Why We Care
There's really no parallel to the role John F. Kennedy Jr. played in our public drama. Princess Diana lived more than half her life, until she was first linked to Charles, in sublime anonymity; even Kennedy's own mother was in her 30s before most of America had heard of her. But from the moment of John Jr.'s birth, his life was our life, a daily unfolding series even the most ardent Kennedy hater couldn't help but watch.
We were there for his birth—by C-section, slightly premature—and, as Martha Sherrill wrote in The Washington Post a few years ago, for every life event that followed: his first tantrum, his first dress-up suit ("white broadcloth with lace-covered buttons and a ruffled collar and cuffs"), his first church service, and on and endlessly on. If the suit was somewhat different from those that most little boys were wearing, all the rest was familiar, even mundane.
In a way, this was a real-life Truman Show, the main character for the most part proceeding through the ordinary stations of living while the rest of the world looked on, sometimes in horror or sorrow, but usually with the benign interest of uncles and aunts watching a favored nephew grow toward manhood. Or, of parents. Nearly everyone old enough to have been sentient when President Kennedy was assassinated had expectations for the little boy who had lifted his hand in heartbreaking salute to the passing coffin. And even if you didn't have expectations, or were too young to have seen the baby pictures dissolve gracefully into scenes from his high school graduation and from Brown and law school and marriage—even then, you wanted the reward that any well-told narrative promises: You wanted to know how it would all come out.
In the past few years, the story finally seemed to be taking a firmer shape. The star of this Truman Show wasn't Jim Carrey's goofy naïf but a creature of vast charms and gifts, usually able to toss a knowing half smile or an ironic shrug to the millions in his audience when the camera got too close, or when the turns of the plot—particularly the romantic ones—got too intimate. Never was this commendable facility clearer than at the launch press conference for Kennedy's magazine. Before the first question was asked, he grinned and put forth this list of answers: "Yes. No. Honestly, we're just really good friends. None of your business. It's a possibility. Somewhere down the road, maybe. She's my cousin from Rhode Island. Never in New Jersey."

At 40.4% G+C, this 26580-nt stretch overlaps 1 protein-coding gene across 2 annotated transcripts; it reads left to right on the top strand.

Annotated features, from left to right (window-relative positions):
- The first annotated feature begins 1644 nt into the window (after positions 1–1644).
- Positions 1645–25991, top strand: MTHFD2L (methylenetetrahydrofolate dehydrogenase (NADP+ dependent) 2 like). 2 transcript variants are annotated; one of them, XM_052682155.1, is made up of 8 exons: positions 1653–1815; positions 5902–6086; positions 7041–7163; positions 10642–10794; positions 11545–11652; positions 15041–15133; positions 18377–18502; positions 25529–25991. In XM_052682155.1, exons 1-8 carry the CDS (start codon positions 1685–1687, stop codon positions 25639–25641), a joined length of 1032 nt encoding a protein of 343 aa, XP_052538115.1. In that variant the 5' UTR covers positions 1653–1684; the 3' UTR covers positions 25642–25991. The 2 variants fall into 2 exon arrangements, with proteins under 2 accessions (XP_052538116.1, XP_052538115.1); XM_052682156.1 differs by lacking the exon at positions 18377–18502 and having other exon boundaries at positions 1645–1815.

It was a disarming performance on a golden day. For whatever you think of his magazine, Kennedy, with the creation of George, finally became himself, finally broke free of his starring role in a serial not of his own making. For now he had something that was his, not a legacy imposed upon him by history, or by his family, or by the Kennedy acolytes who dreamed of the day he would bring back the pale, fading glories of Camelot. He had at last created an utterly public and at the same time utterly personal body of work, nothing generic like a failed bar exam or an anonymous job in the district attorney's office, but something certain by its very nature to invite fair criticism—the kind you get for what you have done, and not for the circumstances of your birth.
Peculiarly, the occasionally peevish defenses he offered for the magazine's more egregious missteps humanized him: If pricked, he bled, and sometimes lost his temper too. Equally humanizing were the advertising sales calls he was compelled to make, in essence performing for people much more interested in his pedigree and his appearance than in his product. Same with the near-nude picture of himself that he published around the time that the initial buzz for George had faded to a barely detectable murmur. By the very act of submitting to all those nagging little demands that are daily made on the rest of us—the minor compromises, the dreary self-justifications—he became more real than he had ever been before.
It was surely not a coincidence that John Kennedy's settling into a real life—not a soap opera life—occurred in a period framed by the most authentic of life events, his mother's death and his marriage to Carolyn Bessette. When Jacqueline Kennedy Onassis died in 1994, Kennedy was no longer buffered from the glare by the one person upon whom the light of publicity shone more brightly than it did on him. When he married two years later, he was not merely saying, "This is the woman I love." He was also saying, "This is who I am."
And for those of us who had been watching all along, first peering over the edge of his crib and now at last sitting in the audience of the public life he had chosen as his own, we could finally cease wondering what would become of him. Now we were free to exhale, stop asking the aunt-and-uncle/mom-and-dad questions, feel pretty confident that he had turned out all right. Everything, it seemed, would be just fine.
Daniel Okrent is an editor-at-large at Time Inc.